NEW YORK, Oct 3 (Reuters) - Applications for U.S. home mortgages surged last week as demand for refinancing rose to the highest level in more than three years, driven by a drop in interest rates to yet another record low, data from an industry group showed on Wednesday.
The Mortgage Bankers Association said its seasonally adjusted index of mortgage application activity, which includes both refinancing and home purchase demand, jumped 16.6 percent in the week ended Sept 28.
The index of refinancing applications surged 19.6 percent, hitting the highest level since April 2009.
The gauge of loan requests for home purchases - a leading indicator of home sales - also rose, though not as strongly, gaining 3.9 percent.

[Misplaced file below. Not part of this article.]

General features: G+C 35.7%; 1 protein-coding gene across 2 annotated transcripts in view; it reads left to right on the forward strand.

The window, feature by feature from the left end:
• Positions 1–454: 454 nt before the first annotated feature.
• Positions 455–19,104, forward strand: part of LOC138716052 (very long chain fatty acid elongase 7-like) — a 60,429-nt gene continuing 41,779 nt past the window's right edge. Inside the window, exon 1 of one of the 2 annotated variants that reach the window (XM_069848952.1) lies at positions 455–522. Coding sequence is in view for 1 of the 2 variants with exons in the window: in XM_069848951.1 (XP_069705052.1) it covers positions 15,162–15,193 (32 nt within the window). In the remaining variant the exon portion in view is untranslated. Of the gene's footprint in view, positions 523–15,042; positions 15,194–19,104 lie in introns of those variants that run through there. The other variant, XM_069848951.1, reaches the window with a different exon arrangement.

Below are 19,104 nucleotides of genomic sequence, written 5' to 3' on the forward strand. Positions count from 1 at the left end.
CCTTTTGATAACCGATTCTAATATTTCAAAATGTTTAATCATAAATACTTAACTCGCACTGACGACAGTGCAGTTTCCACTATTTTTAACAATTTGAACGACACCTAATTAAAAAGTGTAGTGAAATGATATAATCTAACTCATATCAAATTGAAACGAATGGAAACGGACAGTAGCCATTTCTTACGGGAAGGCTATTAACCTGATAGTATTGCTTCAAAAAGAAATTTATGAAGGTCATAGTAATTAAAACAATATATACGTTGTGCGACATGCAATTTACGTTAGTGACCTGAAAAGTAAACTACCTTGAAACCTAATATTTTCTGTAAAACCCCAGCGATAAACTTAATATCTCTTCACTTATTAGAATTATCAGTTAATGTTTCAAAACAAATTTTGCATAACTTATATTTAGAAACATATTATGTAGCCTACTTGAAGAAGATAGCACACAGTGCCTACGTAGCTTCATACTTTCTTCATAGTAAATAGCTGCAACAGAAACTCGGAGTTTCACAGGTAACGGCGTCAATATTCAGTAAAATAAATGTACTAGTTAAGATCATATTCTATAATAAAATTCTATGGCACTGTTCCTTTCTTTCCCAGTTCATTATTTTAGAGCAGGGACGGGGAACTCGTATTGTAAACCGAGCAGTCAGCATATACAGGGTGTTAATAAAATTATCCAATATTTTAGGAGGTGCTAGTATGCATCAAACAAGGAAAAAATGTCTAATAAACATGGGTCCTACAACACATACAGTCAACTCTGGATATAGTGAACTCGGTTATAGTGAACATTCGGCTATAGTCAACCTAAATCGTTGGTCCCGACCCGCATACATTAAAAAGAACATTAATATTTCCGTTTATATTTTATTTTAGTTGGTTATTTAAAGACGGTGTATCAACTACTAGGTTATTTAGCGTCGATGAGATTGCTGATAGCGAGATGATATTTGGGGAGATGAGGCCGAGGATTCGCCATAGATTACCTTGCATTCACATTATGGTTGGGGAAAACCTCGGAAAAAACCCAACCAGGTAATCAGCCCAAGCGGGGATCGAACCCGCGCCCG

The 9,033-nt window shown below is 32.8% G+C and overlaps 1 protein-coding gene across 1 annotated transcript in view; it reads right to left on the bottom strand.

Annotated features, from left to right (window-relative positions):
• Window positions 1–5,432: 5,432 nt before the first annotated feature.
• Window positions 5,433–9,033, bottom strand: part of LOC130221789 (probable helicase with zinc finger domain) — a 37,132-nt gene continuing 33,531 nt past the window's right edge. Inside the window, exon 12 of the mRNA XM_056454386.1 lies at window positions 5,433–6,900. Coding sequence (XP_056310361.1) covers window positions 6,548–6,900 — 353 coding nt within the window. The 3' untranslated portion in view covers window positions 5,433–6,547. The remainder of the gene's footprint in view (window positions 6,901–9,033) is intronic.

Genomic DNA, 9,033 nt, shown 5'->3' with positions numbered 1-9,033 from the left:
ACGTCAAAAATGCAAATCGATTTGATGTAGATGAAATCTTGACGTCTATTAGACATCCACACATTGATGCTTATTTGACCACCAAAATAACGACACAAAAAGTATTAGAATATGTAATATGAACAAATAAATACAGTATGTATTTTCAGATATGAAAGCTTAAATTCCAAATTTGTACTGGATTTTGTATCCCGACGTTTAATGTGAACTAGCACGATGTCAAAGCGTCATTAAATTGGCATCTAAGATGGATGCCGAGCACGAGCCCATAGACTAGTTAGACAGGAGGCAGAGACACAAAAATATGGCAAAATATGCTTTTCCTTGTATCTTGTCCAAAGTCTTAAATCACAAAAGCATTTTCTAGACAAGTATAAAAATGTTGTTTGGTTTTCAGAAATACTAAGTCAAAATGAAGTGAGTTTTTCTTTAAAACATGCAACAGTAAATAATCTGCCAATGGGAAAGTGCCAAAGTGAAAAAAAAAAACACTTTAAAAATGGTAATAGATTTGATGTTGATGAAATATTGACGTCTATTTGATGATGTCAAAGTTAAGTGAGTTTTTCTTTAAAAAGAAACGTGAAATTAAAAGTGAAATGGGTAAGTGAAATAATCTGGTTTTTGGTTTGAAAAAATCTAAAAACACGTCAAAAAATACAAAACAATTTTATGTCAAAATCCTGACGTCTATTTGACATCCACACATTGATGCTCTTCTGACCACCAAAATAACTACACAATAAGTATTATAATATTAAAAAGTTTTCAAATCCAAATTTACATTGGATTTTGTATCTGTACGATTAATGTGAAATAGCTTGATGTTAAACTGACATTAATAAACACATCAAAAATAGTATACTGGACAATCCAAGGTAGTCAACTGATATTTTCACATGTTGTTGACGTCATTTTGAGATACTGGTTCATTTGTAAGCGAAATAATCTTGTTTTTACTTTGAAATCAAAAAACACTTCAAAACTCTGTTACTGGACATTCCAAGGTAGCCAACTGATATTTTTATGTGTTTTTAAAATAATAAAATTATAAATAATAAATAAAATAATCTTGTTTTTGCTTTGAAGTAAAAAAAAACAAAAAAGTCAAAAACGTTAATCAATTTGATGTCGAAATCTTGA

The stronger demand came as mortgage rates hit fresh lows in the wake of the Federal Reserve's latest aggressive program to boost the economy.
In a program known as quantitative easing, or QE3, the Fed said in September that it will buy $40 billion in mortgage-backed securities a month until the job market improves.
"Financial markets continue to adjust to QE3, as the ongoing presence of the Federal Reserve as a significant buyer of mortgage-backed securities applies downward pressure on rates," Mike Fratantoni, MBA's vice president of research and economics, said in a statement.
Fixed 30-year mortgage rates dropped 10 basis points to average 3.53 percent, down from 3.63 percent the week before.
GRAPHIC: U.S. mortgage data see:
The refinance share of total mortgage activity gained to 83 percent of applications from 81 percent the week before.
The survey covers over 75 percent of U.S. retail residential mortgage applications, according to MBA.
(Reporting by Leah Schnurr; Editing by Leslie Adler)
Keywords: USA ECONOMY/MORTGAGES